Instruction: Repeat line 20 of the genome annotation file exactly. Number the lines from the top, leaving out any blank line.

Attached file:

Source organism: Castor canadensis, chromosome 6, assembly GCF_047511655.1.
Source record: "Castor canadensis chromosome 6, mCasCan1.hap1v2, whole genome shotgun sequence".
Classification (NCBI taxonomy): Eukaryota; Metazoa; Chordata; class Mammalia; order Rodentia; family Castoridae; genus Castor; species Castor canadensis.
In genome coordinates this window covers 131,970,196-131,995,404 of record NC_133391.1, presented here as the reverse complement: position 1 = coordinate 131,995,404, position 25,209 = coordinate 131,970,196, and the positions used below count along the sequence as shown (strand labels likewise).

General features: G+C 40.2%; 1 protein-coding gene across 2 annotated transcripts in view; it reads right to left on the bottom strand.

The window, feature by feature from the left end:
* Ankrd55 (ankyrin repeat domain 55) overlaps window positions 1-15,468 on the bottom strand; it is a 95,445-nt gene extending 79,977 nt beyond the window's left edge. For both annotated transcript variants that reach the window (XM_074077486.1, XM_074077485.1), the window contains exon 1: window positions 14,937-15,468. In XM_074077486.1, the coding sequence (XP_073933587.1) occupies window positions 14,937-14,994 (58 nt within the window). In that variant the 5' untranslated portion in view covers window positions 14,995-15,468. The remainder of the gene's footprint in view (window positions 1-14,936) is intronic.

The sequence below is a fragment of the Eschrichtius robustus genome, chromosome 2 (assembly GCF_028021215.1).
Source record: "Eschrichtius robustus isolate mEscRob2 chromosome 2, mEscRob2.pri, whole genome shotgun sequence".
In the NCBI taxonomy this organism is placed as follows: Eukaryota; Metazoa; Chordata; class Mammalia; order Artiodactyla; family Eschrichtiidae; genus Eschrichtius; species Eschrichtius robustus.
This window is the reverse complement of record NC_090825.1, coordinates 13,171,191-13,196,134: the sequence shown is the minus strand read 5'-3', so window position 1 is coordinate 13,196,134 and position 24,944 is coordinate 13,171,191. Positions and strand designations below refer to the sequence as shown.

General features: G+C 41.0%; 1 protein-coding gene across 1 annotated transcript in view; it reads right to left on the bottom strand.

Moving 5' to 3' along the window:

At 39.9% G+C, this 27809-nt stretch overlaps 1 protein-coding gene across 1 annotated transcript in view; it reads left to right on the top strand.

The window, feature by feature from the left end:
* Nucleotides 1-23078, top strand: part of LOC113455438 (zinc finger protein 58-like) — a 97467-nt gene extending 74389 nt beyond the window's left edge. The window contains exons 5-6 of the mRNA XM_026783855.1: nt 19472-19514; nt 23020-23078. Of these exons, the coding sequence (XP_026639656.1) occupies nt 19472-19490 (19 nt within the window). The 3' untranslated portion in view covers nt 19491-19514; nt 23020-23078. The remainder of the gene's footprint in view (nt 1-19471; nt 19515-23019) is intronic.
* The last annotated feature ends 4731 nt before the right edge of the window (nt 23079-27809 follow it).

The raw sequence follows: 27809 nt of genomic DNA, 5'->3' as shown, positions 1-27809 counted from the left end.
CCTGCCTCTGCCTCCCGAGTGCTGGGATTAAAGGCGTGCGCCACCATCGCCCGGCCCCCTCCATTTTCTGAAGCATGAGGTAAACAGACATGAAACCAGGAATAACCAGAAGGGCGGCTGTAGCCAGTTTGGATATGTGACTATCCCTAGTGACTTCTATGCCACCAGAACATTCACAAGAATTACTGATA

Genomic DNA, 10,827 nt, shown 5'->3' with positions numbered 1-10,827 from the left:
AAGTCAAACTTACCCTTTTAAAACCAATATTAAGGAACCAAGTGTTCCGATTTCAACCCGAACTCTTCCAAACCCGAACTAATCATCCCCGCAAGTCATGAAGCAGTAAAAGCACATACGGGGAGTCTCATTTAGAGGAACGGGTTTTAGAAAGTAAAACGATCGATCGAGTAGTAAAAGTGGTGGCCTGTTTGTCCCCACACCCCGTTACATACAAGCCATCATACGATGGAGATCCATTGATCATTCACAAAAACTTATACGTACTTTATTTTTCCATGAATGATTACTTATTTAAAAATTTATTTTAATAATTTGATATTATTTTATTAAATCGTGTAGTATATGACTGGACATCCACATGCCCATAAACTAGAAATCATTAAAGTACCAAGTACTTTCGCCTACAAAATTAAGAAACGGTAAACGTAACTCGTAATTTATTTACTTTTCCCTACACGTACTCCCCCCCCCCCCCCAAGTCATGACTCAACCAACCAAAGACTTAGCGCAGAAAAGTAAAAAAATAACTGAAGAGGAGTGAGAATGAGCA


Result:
Genomic DNA, 10,827 nt, shown 5'->3' with positions numbered 1-10,827 from the left: